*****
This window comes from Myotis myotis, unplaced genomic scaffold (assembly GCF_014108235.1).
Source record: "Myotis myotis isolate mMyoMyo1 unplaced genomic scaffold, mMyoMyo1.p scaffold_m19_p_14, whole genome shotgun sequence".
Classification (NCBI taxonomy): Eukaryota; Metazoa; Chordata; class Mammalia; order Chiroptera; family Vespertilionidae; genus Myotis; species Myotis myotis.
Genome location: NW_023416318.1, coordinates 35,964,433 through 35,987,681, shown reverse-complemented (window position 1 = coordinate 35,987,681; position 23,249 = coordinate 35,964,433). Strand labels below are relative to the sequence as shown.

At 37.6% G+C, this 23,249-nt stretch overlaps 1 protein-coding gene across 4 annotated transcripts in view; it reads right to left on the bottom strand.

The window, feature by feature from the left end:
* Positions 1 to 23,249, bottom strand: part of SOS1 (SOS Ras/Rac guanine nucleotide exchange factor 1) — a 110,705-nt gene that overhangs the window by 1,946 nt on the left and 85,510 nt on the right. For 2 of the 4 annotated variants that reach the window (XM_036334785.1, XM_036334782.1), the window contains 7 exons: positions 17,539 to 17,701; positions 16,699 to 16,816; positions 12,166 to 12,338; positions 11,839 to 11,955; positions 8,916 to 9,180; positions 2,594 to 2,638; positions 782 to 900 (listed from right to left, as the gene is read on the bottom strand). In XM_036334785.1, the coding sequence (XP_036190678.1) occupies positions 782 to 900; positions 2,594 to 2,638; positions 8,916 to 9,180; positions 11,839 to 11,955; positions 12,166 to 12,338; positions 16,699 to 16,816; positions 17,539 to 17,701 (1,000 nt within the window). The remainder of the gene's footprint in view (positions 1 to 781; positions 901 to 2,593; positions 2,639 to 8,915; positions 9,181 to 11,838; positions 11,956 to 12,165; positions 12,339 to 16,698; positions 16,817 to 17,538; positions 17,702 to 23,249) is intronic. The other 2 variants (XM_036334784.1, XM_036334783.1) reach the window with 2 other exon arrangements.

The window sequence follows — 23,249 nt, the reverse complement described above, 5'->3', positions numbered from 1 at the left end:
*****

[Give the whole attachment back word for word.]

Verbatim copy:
This window comes from Myotis myotis, unplaced genomic scaffold (assembly GCF_014108235.1).
Source record: "Myotis myotis isolate mMyoMyo1 unplaced genomic scaffold, mMyoMyo1.p scaffold_m19_p_14, whole genome shotgun sequence".
Classification (NCBI taxonomy): Eukaryota; Metazoa; Chordata; class Mammalia; order Chiroptera; family Vespertilionidae; genus Myotis; species Myotis myotis.
Genome location: NW_023416318.1, coordinates 35,964,433 through 35,987,681, shown reverse-complemented (window position 1 = coordinate 35,987,681; position 23,249 = coordinate 35,964,433). Strand labels below are relative to the sequence as shown.

At 37.6% G+C, this 23,249-nt stretch overlaps 1 protein-coding gene across 4 annotated transcripts in view; it reads right to left on the bottom strand.

The window, feature by feature from the left end:
* Positions 1 to 23,249, bottom strand: part of SOS1 (SOS Ras/Rac guanine nucleotide exchange factor 1) — a 110,705-nt gene that overhangs the window by 1,946 nt on the left and 85,510 nt on the right. For 2 of the 4 annotated variants that reach the window (XM_036334785.1, XM_036334782.1), the window contains 7 exons: positions 17,539 to 17,701; positions 16,699 to 16,816; positions 12,166 to 12,338; positions 11,839 to 11,955; positions 8,916 to 9,180; positions 2,594 to 2,638; positions 782 to 900 (listed from right to left, as the gene is read on the bottom strand). In XM_036334785.1, the coding sequence (XP_036190678.1) occupies positions 782 to 900; positions 2,594 to 2,638; positions 8,916 to 9,180; positions 11,839 to 11,955; positions 12,166 to 12,338; positions 16,699 to 16,816; positions 17,539 to 17,701 (1,000 nt within the window). The remainder of the gene's footprint in view (positions 1 to 781; positions 901 to 2,593; positions 2,639 to 8,915; positions 9,181 to 11,838; positions 11,956 to 12,165; positions 12,339 to 16,698; positions 16,817 to 17,538; positions 17,702 to 23,249) is intronic. The other 2 variants (XM_036334784.1, XM_036334783.1) reach the window with 2 other exon arrangements.

The window sequence follows — 23,249 nt, the reverse complement described above, 5'->3', positions numbered from 1 at the left end: